A group of largely teenage hackers breached T-Mobile and downloaded over 30,000 source code repositories — even gaining access to Atlas, an internal T-Mobile tool for managing customer accounts — according to a new eye-popping report by independent investigative journalist Brian Krebs, who was leaked internal Telegram group messages from the LAPSUS$ group by a disgruntled former associate. T-Mobile has now admitted the breach.
“The messages reveal that each time LAPSUS$ was cut off from a T-Mobile employee’s account — either because the employee tried to log in or change their password — they would just find or buy another set of T-Mobile VPN credentials” Krebs wrote on April 22. The veteran security reporter suggested this week that the ease with which LAPSUS$ could buy access from dark web sites meant businesses should scrape them regularly.
“Anyone can access dark web bot shops like Russian Market and Genesis, which means larger companies probably should be paying someone to regularly scrape these criminal bot services, even buying back their own employee credentials to take those vulnerable systems off the market” he noted in his own write-up.
“Because that’s probably the simplest and cheapest incident response money can buy.”
T-Mobile, which reported $58.4 billion in full-year 2021 earnings, was also devastatingly hacked in August 2021, with the data of 40 million customers stolen in an incident that its CEO described as “humbling”.
T-Mobile CEO Mike Sievert said in August 2021 in the wake of that breach that the telco was entering “long-term partnerships with the industry-leading cybersecurity experts at Mandiant, and with consulting firm KPMG” as part of “a substantial multi-year investment to adopt best-in-class practices and transform our approach.”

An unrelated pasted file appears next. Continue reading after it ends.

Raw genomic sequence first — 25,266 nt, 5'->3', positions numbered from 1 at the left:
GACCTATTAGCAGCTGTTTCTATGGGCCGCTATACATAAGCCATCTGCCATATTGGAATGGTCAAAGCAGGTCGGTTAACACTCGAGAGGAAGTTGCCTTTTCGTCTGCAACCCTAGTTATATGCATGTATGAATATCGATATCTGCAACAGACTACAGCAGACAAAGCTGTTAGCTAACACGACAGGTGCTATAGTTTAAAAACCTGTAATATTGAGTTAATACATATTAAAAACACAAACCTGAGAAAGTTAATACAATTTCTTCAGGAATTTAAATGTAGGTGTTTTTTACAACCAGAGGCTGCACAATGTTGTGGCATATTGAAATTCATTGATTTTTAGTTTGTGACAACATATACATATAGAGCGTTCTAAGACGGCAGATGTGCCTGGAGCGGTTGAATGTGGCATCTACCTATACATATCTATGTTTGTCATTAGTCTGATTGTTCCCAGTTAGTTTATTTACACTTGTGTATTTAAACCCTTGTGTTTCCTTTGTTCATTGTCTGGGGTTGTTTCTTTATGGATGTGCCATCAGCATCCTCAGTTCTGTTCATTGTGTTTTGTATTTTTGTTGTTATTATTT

See also: GitHub breached, npm data stolen
The LAPSUS$ hackers later lost all the stolen T-Mobile source code after storing it in an AWS server that was seized by the FBI — and failing to back-up the data (“RIP FBI seized my server” one member writes on Telegram in messages shared with Krebs in his report this weekend: “So much illegal shit. It’s filled with illegal shit.”)
Attempts to re-download it from T-Mobile failed, the leaked chats showed after the access token they used was revoked. The ringleader shrugs it off: “Cloning 30k repos four times in 24 hours isn’t very normal.”
Krebs wrote: “Access to internal [T-Mobile] company tools could give them [LAPSUS$] everything they needed to conduct hassle-free “SIM swaps” — reassigning a target’s mobile phone number to a device they controlled. These unauthorized sim swaps allow an attacker to intercept a target’s text messages and phone calls, including any links sent via SMS for password resets, or one-time codes sent for multi-factor authentication.”
T-Mobile played down the consequences of the breach, telling Krebs: “Several weeks ago, our monitoring tools detected a bad actor using stolen credentials to access internal systems that house operational tools software. The systems accessed contained no customer or government information or other similarly sensitive information, and we have no evidence that the intruder was able to obtain anything of value.
The company which has over 75,000 employees, said: “Our systems and processes worked as designed, the intrusion was rapidly shut down and closed off, and the compromised credentials used were rendered obsolete.”
The attackers appear t